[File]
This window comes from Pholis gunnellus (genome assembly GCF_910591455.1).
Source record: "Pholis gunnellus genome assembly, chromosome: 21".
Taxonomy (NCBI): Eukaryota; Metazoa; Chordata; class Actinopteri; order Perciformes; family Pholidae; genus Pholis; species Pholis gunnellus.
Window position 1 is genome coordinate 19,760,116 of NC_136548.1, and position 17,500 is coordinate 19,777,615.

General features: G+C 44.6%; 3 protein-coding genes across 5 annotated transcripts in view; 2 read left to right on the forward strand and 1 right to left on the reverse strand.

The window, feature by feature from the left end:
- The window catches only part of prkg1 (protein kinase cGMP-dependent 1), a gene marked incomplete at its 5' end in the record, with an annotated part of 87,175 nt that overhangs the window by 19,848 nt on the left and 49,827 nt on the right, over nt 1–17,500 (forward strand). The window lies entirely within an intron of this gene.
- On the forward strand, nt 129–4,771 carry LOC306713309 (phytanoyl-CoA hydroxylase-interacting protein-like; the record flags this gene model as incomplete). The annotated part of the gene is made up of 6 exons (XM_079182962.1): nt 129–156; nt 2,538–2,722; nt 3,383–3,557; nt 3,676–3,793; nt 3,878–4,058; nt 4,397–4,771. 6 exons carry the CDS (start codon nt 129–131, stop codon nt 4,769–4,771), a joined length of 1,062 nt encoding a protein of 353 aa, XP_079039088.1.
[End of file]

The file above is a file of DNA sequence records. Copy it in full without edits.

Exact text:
This window comes from Pholis gunnellus (genome assembly GCF_910591455.1).
Source record: "Pholis gunnellus genome assembly, chromosome: 21".
Taxonomy (NCBI): Eukaryota; Metazoa; Chordata; class Actinopteri; order Perciformes; family Pholidae; genus Pholis; species Pholis gunnellus.
Window position 1 is genome coordinate 19,760,116 of NC_136548.1, and position 17,500 is coordinate 19,777,615.

General features: G+C 44.6%; 3 protein-coding genes across 5 annotated transcripts in view; 2 read left to right on the forward strand and 1 right to left on the reverse strand.

The window, feature by feature from the left end:
- The window catches only part of prkg1 (protein kinase cGMP-dependent 1), a gene marked incomplete at its 5' end in the record, with an annotated part of 87,175 nt that overhangs the window by 19,848 nt on the left and 49,827 nt on the right, over nt 1–17,500 (forward strand). The window lies entirely within an intron of this gene.
- On the forward strand, nt 129–4,771 carry LOC306713309 (phytanoyl-CoA hydroxylase-interacting protein-like; the record flags this gene model as incomplete). The annotated part of the gene is made up of 6 exons (XM_079182962.1): nt 129–156; nt 2,538–2,722; nt 3,383–3,557; nt 3,676–3,793; nt 3,878–4,058; nt 4,397–4,771. 6 exons carry the CDS (start codon nt 129–131, stop codon nt 4,769–4,771), a joined length of 1,062 nt encoding a protein of 353 aa, XP_079039088.1.